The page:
Mindbody Research Consortium
University of Miami

5665 Ponce De Leon Drive
Coral Gables, FL 33146-0751

contact AT mindbodyresearch DOT org

General Information

Background

The popularity of contemplative practices, training, and therapies is on the rise. Many research studies of these programs have been conducted, yet the benefits are not stable, the mechanisms are largely unknown, and there is difficulty in determining if an individual has learned the basic skills of the contemplative practice well enough to warrant any tractable benefits. Read the summarizing the state of the field and critical questions of interest that remain unanswered.

In addition to the numerous interventions in medical contexts, there are many new contexts in which programs inspired by contemplative practices are being conducted (e.g., educational settings, businesses, military). Yet, these too, suffer from many of the research limitations of uncontrolled or poorly controlled studies, few participants, and lack of standardization of practices to formally draw conclusions about efficacy. See the recent in the field of Contemplative Education by the Garrison Institute.

Our Intention

The intention for our research enterprise is to provide a research tool that will allow data to be amassed from multiple ongoing contemplative mind-body training contexts on the same neurobehavioral measures of cognitive and affective functioning. These measures will serve as a set of benchmarks that may better allow us to understand: 1) Efficacy of a particular training protocol. 2) Core mechanisms by which mind-body improvements may be instantiated.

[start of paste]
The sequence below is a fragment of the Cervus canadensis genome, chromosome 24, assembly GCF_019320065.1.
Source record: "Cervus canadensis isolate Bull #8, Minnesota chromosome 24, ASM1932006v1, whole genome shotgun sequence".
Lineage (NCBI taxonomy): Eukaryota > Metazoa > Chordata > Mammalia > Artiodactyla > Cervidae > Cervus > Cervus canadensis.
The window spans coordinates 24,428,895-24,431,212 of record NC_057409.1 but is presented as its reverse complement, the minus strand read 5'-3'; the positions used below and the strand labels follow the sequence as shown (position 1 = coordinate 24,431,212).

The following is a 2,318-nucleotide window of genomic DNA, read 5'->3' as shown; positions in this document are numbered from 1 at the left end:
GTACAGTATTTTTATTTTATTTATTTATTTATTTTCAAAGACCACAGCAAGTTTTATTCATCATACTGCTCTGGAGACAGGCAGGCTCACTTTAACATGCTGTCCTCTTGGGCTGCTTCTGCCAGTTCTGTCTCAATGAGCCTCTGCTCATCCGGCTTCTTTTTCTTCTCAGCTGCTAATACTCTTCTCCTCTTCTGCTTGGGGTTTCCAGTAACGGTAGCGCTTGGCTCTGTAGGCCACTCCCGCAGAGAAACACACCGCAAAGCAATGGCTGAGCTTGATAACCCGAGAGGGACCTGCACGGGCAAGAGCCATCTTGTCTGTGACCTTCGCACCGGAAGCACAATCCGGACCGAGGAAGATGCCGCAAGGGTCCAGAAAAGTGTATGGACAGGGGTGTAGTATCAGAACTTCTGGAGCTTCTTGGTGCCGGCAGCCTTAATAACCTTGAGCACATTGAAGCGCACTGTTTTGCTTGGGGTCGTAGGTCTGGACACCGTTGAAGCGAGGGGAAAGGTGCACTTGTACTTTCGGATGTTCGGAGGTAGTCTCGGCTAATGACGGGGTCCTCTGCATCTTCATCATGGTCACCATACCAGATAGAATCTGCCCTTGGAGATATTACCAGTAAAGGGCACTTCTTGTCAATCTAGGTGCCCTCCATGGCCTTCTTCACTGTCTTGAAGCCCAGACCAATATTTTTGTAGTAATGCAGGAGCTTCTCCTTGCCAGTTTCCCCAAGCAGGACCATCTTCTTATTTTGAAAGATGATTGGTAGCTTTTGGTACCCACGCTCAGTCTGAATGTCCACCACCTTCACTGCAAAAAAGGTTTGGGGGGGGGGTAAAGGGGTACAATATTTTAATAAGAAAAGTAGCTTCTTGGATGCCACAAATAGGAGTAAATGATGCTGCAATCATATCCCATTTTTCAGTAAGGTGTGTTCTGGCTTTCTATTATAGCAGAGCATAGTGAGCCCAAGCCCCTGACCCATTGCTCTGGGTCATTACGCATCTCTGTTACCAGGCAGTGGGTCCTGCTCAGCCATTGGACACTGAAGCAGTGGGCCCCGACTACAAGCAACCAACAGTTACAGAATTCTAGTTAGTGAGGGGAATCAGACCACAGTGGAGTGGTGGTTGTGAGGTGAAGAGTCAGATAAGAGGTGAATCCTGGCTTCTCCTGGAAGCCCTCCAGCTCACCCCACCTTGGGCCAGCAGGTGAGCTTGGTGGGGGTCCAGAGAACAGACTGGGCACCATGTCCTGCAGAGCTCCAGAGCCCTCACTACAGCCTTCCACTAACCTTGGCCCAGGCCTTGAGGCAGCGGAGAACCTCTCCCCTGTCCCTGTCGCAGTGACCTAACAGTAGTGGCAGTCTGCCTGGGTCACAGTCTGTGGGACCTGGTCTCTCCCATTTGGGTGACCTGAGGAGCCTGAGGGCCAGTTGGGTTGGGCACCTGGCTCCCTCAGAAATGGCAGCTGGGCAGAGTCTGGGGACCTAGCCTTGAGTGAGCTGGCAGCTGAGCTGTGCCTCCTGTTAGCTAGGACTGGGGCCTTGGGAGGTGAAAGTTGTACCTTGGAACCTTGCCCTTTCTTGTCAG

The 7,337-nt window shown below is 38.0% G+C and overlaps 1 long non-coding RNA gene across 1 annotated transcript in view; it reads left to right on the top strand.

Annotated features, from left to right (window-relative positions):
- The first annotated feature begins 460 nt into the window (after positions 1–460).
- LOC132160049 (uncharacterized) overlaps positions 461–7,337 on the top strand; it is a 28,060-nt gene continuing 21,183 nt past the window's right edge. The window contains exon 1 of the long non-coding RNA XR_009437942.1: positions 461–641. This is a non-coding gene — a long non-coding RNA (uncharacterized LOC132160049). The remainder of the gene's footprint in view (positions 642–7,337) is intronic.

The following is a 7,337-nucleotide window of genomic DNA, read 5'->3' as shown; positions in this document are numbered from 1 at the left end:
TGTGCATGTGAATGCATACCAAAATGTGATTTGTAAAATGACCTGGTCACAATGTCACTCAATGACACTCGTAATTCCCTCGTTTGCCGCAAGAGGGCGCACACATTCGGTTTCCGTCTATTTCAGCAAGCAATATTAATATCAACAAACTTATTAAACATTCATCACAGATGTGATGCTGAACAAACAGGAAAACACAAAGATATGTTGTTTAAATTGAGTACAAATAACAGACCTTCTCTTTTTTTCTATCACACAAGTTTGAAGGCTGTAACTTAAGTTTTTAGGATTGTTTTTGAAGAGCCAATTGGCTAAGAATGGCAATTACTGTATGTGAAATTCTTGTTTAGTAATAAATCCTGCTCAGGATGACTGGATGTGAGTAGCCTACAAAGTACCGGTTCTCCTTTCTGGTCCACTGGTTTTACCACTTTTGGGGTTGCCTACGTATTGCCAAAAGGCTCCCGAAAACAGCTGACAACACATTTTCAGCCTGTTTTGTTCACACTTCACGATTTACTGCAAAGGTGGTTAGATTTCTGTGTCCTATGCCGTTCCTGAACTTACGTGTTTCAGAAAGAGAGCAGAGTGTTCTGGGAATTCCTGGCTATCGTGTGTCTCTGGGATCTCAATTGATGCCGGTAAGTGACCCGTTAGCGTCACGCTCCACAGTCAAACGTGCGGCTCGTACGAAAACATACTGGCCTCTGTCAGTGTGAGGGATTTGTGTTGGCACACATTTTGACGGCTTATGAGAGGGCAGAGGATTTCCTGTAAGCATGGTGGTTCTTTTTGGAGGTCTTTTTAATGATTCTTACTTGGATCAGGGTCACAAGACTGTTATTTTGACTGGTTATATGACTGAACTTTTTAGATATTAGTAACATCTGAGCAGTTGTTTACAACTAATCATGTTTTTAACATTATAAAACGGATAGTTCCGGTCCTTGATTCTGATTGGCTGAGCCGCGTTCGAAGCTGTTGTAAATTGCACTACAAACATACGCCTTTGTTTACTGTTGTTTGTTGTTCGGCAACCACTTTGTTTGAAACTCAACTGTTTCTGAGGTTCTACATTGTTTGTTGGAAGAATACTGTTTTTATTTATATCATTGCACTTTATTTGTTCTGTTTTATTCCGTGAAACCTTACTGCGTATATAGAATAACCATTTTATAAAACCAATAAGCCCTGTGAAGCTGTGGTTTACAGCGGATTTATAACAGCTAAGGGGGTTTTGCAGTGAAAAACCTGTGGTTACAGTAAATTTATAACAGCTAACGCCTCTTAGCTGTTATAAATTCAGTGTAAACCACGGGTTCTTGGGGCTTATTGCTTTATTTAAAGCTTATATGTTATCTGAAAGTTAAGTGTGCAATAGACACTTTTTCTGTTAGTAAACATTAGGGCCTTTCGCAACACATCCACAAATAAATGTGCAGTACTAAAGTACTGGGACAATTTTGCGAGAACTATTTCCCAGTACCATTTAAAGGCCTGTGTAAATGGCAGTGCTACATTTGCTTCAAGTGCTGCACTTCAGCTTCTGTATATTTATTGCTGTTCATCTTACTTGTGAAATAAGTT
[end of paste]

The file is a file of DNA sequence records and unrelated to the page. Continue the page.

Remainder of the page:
Our computer-based battery of neurobehavioral tasks that will be available for online participation will provide 3rd person (objective) measures to complement the 1st person (self-reported) and 2nd person (e.g., clinician or teacher-reported) measures that are frequently collected in the context of many contemplative-based interventions.

The innovation of our Consortium’s approach is to offer our tasks online through the Online Testing Center. We do this because:

  1. We wish to reduce the invasiveness of research participation on those partaking in contemplative mind-body interventions. The motivation to participate in an intervention or retreat is rarely for the advancement of science, so we are grateful to all those who agree to take the time to complete our tests. (The experiments can be taken, for example, in your own home on your own home computer before leaving for a retreat and then again upon return, or before and after completion of an 8-week mindfulness program).
  2. We wish to increase the number and type of participants in whom cognitive and affective measures during contemplative programs are assessed. We strongly believe that a large-scale effort is necessary to more expeditiously learn about the proximal mechanisms of change that may result in more distal improvements in physical and mental health, social efficacy, and avenues for personal transformation.

In addition to furthering our basic research effort, our long term hope for intervention development is that our site can help to identify "best practices" in given contexts, so that interventions can be compared and contrasted, and intervention delivery can be quality controlled by use of objective neurobehavioral tasks as benchmarks of cognitive and affective functioning.

For those engaging in and leading retreats or training from extant contemplative traditions (e.g., meditation or yoga intensive retreats), they may learn more about the degree of correspondence between 1st and 2nd person views of what the practices do and 3rd person behavioral indices of core cognitive and affective functioning (such as the degree of mind-wandering, ability to overcome habitual responding, etc).

References

Jha AP, Baime MJ, Sreenivasan KK (in press) Attention and mindfulness training. In: RE Ingram (Ed.) The International Encyclopedia of Depression.

Jha AP, Krompinger J, Baime MJ (2007) Mindfulness training modifies subsystems of attention. Cogn Affect Behav Neurosci 7:109-119.
Abstract   |   PDF

Jha AP (2002) Tracking the time-course of attentional involvement in spatial working memory: An event-related potential investigation. Brain Res Cogn Brain Res 15:61-69.
Abstract   |   PDF